For rising juniors and seniors in high school, the prospect of heading off to college in a year or two can be very exciting. Developing a college application that grabs the attention of recruiters at top choice schools, on the other hand, can be daunting.

Pursuing advanced academic interests over the summer is one way to differentiate an application from the many other students who also have excellent grades and top test scores.

But summer activities can also highlight personal characteristics that many colleges look for, such as self-motivation, willingness to take on a challenge, and commitment to achieving a goal.

Summer can be a time of exploration as well. It’s OK to use school-free months to seek out new experiences that might help create focus while in college and into the future.

In other words, when thinking about a college resume, it’s worth considering summer activities that translate to a well-rounded college application.

Take college classes

Taking college classes over the summer is an excellent way to boost a college resume.

Summer courses can turn a spotlight on those students who are:

  • Willing to pursue an academic challenge
  • Academically curious and committed
  • Capable of taking on college-level work
  • Strongly interested in a specific skill or topic

Successfully completing college classes while in high school can offer personal benefits as well.

College-level courses enable high school students to get a head start on exploring potential majors. Taking a prerequisite class before starting college can pave the way for more advanced material earlier in college. And taking classes for credit can potentially (but not always) save some money in future tuition costs.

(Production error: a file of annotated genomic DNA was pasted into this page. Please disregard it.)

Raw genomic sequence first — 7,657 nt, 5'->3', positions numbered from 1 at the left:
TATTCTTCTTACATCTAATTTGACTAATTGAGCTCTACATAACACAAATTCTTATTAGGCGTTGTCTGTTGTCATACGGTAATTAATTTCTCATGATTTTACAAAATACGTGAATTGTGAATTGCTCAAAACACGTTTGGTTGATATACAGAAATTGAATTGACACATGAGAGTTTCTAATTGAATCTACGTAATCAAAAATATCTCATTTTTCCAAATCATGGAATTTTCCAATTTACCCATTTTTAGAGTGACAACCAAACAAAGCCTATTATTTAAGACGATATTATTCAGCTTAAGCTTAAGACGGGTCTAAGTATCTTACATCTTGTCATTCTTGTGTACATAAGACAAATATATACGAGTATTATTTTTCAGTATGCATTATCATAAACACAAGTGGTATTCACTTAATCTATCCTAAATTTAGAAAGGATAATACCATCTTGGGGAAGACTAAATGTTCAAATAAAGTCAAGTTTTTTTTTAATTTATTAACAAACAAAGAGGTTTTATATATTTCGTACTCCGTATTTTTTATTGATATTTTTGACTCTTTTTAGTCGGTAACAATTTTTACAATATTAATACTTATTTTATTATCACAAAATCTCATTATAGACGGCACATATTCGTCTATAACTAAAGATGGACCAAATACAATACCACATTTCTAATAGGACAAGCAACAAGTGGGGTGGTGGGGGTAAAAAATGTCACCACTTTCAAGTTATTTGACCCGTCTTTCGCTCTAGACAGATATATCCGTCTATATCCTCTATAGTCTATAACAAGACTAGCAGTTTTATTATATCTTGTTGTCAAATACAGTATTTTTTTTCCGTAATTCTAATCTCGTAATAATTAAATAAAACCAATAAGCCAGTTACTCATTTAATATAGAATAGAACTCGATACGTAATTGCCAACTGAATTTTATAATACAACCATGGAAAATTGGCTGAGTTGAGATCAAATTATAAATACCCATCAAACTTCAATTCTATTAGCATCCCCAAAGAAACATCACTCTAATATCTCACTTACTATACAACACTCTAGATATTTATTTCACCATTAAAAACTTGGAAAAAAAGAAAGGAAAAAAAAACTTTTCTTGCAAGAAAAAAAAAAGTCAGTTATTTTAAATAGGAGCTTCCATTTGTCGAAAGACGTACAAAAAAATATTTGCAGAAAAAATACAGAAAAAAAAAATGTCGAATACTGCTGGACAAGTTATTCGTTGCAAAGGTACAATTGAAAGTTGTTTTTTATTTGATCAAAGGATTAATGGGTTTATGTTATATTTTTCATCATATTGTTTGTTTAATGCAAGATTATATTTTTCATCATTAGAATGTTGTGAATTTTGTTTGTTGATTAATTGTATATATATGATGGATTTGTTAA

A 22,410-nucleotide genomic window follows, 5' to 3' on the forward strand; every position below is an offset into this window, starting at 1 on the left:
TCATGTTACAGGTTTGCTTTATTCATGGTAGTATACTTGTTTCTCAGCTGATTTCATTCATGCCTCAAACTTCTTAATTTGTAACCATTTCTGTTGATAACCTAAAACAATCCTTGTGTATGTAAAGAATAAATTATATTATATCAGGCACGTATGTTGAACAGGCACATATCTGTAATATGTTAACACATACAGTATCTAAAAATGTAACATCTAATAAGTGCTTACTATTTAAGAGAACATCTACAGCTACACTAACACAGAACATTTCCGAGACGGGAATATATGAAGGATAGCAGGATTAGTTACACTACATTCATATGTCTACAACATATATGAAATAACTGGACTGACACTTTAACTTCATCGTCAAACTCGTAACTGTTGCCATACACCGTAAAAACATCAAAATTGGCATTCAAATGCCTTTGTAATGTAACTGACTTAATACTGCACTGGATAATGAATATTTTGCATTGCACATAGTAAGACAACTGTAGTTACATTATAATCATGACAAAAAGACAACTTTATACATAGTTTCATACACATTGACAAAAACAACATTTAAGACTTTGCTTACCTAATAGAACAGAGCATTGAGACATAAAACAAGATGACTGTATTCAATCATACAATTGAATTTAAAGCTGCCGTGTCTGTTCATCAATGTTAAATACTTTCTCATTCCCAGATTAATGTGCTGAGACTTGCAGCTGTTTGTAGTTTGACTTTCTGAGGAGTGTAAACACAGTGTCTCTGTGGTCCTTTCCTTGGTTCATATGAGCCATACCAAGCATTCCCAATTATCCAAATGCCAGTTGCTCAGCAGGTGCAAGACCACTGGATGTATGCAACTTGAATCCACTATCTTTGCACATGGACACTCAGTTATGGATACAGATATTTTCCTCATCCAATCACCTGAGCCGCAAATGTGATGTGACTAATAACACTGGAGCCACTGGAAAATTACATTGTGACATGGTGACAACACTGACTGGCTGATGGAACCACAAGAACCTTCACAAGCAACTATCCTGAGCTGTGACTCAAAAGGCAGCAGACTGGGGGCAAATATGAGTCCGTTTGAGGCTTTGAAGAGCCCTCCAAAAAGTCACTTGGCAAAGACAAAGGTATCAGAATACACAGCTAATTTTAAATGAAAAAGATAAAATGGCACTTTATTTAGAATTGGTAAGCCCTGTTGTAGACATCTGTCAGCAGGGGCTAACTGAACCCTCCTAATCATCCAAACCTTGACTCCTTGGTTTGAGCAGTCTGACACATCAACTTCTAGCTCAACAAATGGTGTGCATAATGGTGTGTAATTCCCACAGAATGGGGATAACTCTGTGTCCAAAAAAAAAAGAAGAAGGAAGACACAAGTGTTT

There are a variety of different options for summer college classes. Many universities and colleges have continuing education programs with classes ongoing through the summer. And the plethora of online courses available today make it much easier to fit college classes into any summer schedule.

Pursue volunteer activities

Community service is a great way to demonstrate commitment and dedication. And pursuing volunteer opportunities that align with your student’s interests and core values can be a great way to explore potential areas of study as well.

There are plenty of volunteer opportunities for high school students at the local, regional, and even national level. Donating time to a local food bank or soup kitchen, for instance, or volunteering to work with kids at a local library are easy and effective activities.

A summer-long volunteer internship can be a great way to get experience at a national charity. And participating in group charity projects can be both fun and fulfilling.

Creating and following through on a sustained service project can be especially impressive on a college application. Developing a long-term commitment to volunteer service shows not only a dedication to community or to an important cause. It also highlights students with drive, imagination, and an entrepreneurial spirit.

Get a job

Colleges always want to see students who are willing to work hard in any context. Finding—and sticking with—a job is an excellent way to demonstrate a commitment to hard work. And it’s always great to earn some spending money.

For the purposes of a college application, the type of work is actually less important than simply holding down a summer job.

While it might be ideal to land a job that aligns with potential academic and professional goals, bagging groceries or scooping ice cream, for instance, are just as valuable when it comes to demonstrating maturity, responsibility, and organizational and time management skills.

Find an internship

For students who are especially committed to developing specific skills or exploring potential career opportunities while in high school, an internship at a local company can offer valuable skill-building and work experience.